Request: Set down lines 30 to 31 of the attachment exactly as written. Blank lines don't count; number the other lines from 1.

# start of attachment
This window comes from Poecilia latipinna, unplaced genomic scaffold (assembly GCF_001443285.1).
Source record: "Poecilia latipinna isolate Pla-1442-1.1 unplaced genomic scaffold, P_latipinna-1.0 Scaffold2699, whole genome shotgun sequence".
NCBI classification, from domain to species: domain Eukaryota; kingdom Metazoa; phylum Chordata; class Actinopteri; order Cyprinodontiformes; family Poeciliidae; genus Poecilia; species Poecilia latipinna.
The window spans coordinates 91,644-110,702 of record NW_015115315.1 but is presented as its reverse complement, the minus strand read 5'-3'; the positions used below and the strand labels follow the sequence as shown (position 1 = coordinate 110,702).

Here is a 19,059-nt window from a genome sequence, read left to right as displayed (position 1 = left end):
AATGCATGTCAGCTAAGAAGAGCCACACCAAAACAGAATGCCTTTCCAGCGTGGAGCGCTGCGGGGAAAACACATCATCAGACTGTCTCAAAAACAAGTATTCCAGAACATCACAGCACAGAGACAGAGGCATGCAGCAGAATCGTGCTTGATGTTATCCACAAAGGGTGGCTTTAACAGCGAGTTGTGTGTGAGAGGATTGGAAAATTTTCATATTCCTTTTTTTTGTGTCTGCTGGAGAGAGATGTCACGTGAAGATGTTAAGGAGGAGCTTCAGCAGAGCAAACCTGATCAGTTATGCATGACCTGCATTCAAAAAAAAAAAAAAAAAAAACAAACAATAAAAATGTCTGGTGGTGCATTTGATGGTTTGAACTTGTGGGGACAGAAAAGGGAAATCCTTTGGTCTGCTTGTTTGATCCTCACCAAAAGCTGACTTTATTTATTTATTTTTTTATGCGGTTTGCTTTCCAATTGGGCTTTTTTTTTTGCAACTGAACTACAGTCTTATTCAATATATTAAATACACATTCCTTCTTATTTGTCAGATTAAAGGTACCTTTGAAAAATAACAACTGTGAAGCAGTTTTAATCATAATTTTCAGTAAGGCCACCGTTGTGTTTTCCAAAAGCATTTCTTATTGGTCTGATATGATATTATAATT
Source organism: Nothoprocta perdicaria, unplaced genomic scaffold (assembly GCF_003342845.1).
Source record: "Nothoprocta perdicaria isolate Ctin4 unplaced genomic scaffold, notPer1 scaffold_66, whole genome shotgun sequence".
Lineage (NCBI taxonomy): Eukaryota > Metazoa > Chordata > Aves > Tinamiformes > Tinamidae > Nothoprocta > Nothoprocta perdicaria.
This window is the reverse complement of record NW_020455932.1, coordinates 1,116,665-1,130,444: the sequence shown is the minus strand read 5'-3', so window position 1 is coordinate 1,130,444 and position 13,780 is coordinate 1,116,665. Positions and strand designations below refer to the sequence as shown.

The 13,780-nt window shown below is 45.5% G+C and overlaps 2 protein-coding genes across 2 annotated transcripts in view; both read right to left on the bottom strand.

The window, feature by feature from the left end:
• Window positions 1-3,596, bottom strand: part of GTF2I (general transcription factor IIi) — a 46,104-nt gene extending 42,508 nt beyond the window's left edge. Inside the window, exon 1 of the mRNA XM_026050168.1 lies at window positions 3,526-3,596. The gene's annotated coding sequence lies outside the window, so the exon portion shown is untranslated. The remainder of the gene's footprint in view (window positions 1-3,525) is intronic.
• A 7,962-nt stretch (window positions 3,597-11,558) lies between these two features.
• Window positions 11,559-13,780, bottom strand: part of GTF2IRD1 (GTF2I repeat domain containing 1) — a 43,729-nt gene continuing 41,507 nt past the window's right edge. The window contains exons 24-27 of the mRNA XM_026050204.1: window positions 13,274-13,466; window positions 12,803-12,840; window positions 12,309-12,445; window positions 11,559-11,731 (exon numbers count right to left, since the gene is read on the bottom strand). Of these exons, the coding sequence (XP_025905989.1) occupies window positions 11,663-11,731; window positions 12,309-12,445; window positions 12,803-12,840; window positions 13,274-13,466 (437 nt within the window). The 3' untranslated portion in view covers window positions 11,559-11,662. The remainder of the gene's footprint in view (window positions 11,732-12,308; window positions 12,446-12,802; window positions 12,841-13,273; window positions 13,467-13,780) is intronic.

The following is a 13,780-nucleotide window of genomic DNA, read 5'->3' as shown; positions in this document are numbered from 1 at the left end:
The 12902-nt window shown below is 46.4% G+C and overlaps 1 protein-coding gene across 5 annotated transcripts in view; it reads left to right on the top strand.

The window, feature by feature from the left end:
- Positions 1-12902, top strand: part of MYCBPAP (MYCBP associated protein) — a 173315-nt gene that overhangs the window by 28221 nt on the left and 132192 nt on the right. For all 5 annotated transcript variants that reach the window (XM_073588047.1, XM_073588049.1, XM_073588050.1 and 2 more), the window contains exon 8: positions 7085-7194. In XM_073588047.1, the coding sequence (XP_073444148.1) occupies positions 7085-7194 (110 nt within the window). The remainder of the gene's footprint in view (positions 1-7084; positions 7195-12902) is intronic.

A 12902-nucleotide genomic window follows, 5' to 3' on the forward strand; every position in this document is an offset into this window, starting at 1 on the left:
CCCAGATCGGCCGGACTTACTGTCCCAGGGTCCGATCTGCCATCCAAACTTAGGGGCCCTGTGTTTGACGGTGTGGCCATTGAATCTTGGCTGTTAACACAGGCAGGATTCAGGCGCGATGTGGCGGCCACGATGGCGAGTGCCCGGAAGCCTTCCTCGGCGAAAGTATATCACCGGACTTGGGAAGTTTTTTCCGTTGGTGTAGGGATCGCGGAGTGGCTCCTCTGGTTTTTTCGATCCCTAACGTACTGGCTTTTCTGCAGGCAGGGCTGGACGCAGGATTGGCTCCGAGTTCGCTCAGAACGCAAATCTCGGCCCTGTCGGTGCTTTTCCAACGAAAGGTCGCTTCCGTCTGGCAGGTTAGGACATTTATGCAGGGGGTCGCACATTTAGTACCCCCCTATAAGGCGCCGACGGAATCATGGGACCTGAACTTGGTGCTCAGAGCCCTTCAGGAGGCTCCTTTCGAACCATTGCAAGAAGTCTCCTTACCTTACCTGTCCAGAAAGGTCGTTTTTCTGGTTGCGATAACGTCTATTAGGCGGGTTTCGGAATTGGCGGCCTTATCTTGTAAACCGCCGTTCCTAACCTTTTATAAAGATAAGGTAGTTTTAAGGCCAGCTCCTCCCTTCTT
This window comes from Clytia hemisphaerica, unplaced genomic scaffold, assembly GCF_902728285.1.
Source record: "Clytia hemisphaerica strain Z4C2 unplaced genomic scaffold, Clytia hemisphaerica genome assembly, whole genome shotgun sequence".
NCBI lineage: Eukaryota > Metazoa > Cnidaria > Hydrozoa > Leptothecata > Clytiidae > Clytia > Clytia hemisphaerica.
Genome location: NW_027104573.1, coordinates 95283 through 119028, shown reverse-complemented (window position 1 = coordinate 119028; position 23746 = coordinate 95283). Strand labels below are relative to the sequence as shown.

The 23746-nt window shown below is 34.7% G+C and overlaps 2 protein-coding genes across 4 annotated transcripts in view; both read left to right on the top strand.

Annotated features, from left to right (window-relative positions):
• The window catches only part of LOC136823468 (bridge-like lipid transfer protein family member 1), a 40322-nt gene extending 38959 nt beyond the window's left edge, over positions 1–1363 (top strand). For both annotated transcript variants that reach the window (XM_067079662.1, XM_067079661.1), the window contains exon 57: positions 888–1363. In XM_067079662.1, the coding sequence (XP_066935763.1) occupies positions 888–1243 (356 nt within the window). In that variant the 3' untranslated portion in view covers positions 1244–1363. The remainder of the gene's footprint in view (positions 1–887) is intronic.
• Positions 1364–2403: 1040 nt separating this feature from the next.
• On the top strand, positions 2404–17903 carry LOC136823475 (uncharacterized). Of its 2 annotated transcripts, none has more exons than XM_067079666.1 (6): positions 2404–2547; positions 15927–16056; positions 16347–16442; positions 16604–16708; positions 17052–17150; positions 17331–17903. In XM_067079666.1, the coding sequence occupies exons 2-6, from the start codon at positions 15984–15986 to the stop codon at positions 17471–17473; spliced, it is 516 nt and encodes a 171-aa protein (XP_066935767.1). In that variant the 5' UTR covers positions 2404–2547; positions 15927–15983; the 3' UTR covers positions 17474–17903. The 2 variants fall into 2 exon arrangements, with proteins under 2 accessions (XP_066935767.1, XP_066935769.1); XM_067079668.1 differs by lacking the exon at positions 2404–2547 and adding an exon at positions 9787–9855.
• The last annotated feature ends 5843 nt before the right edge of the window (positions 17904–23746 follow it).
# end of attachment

• On the top strand, positions 2404–17903 carry LOC136823475 (uncharacterized). Of its 2 annotated transcripts, none has more exons than XM_067079666.1 (6): positions 2404–2547; positions 15927–16056; positions 16347–16442; positions 16604–16708; positions 17052–17150; positions 17331–17903. In XM_067079666.1, the coding sequence occupies exons 2-6, from the start codon at positions 15984–15986 to the stop codon at positions 17471–17473; spliced, it is 516 nt and encodes a 171-aa protein (XP_066935767.1). In that variant the 5' UTR covers positions 2404–2547; positions 15927–15983; the 3' UTR covers positions 17474–17903. The 2 variants fall into 2 exon arrangements, with proteins under 2 accessions (XP_066935767.1, XP_066935769.1); XM_067079668.1 differs by lacking the exon at positions 2404–2547 and adding an exon at positions 9787–9855.
• The last annotated feature ends 5843 nt before the right edge of the window (positions 17904–23746 follow it).